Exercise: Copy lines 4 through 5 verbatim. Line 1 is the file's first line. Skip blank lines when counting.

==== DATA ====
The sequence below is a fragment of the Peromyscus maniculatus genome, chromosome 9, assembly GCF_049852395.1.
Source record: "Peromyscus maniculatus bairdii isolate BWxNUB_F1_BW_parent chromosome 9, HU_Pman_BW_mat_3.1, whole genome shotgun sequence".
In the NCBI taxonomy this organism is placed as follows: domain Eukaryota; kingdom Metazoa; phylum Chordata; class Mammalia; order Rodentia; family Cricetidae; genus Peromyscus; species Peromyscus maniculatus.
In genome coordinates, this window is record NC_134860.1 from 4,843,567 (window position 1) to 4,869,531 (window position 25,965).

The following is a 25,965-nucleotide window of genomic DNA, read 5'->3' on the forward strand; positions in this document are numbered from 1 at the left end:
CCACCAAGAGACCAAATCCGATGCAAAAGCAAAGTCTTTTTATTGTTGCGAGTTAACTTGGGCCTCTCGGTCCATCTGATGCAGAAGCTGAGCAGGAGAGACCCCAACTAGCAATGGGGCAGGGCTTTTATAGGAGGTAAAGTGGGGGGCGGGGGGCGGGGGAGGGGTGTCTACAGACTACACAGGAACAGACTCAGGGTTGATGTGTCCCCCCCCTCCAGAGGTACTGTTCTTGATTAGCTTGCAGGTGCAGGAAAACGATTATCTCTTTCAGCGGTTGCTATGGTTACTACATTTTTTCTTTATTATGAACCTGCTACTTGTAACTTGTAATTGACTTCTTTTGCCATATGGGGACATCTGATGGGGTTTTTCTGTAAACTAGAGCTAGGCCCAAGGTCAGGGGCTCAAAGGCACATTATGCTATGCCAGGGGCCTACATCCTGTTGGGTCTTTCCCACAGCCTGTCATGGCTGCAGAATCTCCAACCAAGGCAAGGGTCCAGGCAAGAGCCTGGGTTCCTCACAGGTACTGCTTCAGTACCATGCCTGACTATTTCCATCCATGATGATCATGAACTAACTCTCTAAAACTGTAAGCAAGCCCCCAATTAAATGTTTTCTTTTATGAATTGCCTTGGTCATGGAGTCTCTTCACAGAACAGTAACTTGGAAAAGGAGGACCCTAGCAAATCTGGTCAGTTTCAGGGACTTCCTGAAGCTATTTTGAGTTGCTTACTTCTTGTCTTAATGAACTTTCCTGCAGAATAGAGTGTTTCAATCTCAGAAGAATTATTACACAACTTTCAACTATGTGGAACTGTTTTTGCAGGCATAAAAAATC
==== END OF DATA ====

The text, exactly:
In genome coordinates, this window is record NC_134860.1 from 4,843,567 (window position 1) to 4,869,531 (window position 25,965).

The following is a 25,965-nucleotide window of genomic DNA, read 5'->3' on the forward strand; positions in this document are numbered from 1 at the left end: